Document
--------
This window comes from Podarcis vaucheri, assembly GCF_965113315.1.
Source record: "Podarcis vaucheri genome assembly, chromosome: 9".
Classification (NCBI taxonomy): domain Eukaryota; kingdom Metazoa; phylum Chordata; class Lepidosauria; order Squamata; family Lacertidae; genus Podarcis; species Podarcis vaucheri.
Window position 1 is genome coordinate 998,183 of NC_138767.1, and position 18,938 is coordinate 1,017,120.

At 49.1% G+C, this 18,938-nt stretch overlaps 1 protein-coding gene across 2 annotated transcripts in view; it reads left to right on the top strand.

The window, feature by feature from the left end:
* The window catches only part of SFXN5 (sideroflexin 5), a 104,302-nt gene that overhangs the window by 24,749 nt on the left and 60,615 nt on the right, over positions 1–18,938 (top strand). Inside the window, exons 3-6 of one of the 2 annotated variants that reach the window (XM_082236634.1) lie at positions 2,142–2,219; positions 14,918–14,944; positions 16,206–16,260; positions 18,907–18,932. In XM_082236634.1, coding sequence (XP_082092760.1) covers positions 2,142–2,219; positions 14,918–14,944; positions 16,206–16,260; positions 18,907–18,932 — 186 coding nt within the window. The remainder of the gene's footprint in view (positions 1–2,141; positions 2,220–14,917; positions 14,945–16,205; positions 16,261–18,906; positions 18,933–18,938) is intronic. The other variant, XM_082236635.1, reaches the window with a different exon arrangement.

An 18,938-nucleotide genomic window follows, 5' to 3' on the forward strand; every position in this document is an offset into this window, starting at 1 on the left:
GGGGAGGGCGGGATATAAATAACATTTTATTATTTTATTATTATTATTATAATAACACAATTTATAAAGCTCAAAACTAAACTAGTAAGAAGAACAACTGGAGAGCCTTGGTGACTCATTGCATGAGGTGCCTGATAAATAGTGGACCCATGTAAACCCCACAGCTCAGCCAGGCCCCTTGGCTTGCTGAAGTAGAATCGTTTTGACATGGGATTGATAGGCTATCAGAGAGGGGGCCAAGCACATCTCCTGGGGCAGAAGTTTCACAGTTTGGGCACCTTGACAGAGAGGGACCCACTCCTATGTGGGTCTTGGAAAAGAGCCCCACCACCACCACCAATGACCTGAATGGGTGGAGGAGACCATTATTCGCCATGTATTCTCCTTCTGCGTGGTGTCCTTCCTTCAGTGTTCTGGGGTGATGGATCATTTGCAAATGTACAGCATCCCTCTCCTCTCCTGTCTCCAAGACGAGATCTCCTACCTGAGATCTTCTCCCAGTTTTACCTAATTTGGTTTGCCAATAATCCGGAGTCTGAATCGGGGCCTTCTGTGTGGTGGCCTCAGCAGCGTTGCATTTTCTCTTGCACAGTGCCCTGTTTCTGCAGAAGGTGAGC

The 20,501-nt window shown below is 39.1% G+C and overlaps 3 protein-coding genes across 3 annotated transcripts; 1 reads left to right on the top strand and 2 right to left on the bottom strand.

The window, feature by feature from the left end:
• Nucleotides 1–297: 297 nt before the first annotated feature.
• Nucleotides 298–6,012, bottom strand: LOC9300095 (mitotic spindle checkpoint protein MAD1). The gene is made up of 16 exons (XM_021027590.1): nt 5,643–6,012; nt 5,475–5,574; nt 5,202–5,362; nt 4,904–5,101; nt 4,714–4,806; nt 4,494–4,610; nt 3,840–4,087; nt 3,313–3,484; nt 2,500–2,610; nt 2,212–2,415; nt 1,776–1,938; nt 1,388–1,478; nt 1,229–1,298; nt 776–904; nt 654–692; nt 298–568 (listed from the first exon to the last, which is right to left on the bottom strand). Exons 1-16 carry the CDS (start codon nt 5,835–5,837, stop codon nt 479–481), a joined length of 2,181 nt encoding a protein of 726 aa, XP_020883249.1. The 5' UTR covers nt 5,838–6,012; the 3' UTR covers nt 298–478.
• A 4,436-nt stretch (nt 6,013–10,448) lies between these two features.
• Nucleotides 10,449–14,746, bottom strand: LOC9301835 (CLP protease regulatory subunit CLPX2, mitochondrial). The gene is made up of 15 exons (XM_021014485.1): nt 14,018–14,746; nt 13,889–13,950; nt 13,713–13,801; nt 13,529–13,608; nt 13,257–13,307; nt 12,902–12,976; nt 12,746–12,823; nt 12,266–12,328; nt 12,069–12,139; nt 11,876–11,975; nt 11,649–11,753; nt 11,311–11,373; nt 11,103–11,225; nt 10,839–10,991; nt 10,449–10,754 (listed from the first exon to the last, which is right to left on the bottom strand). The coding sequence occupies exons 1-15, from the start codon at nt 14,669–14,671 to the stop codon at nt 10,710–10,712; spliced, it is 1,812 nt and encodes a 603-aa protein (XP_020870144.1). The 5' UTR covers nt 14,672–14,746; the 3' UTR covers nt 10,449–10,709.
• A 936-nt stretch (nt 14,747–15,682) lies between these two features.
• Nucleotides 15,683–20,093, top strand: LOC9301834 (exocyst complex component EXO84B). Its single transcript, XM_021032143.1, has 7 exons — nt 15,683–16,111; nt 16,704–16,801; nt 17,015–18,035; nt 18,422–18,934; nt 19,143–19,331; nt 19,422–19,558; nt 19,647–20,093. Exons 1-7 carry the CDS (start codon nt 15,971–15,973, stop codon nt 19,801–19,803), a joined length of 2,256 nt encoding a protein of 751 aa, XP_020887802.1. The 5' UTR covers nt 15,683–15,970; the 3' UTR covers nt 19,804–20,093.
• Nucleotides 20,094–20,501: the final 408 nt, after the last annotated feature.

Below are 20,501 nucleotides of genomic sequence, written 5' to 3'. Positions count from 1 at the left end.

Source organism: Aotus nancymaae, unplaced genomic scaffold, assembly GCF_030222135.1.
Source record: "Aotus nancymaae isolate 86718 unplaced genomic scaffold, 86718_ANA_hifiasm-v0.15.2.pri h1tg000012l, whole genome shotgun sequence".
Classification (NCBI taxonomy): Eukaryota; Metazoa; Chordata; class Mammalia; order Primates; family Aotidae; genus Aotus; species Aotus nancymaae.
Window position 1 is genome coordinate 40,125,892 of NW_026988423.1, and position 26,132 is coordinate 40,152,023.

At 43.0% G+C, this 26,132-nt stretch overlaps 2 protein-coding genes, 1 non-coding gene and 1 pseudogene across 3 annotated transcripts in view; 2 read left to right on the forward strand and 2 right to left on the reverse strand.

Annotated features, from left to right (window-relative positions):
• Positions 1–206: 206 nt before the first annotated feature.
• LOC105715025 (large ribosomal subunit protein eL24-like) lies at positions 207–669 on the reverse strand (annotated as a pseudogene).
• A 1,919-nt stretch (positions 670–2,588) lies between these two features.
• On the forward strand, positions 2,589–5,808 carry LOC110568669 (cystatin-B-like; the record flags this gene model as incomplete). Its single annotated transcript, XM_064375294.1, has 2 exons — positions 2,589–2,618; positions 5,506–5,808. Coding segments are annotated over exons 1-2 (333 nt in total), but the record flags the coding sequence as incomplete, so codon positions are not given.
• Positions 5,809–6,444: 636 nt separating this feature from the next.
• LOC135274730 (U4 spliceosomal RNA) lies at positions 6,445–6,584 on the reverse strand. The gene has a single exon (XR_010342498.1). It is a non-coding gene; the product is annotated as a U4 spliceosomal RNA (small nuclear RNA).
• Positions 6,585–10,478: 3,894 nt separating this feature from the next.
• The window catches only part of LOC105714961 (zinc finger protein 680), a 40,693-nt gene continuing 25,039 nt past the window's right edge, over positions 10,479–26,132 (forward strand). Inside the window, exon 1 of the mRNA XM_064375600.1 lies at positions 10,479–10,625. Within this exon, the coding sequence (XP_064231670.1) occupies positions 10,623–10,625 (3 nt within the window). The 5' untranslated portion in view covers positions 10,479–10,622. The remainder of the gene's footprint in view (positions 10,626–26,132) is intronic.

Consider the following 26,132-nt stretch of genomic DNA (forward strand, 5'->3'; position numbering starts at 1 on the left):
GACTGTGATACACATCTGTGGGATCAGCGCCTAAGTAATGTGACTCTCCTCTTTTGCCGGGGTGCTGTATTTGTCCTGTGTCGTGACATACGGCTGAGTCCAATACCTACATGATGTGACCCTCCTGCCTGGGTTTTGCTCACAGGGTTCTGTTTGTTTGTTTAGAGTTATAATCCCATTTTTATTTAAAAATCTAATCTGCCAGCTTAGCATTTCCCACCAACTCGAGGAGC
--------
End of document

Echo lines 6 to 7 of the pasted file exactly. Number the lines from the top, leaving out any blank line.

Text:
The window, feature by feature from the left end:
* The window catches only part of SFXN5 (sideroflexin 5), a 104,302-nt gene that overhangs the window by 24,749 nt on the left and 60,615 nt on the right, over positions 1–18,938 (top strand). Inside the window, exons 3-6 of one of the 2 annotated variants that reach the window (XM_082236634.1) lie at positions 2,142–2,219; positions 14,918–14,944; positions 16,206–16,260; positions 18,907–18,932. In XM_082236634.1, coding sequence (XP_082092760.1) covers positions 2,142–2,219; positions 14,918–14,944; positions 16,206–16,260; positions 18,907–18,932 — 186 coding nt within the window. The remainder of the gene's footprint in view (positions 1–2,141; positions 2,220–14,917; positions 14,945–16,205; positions 16,261–18,906; positions 18,933–18,938) is intronic. The other variant, XM_082236635.1, reaches the window with a different exon arrangement.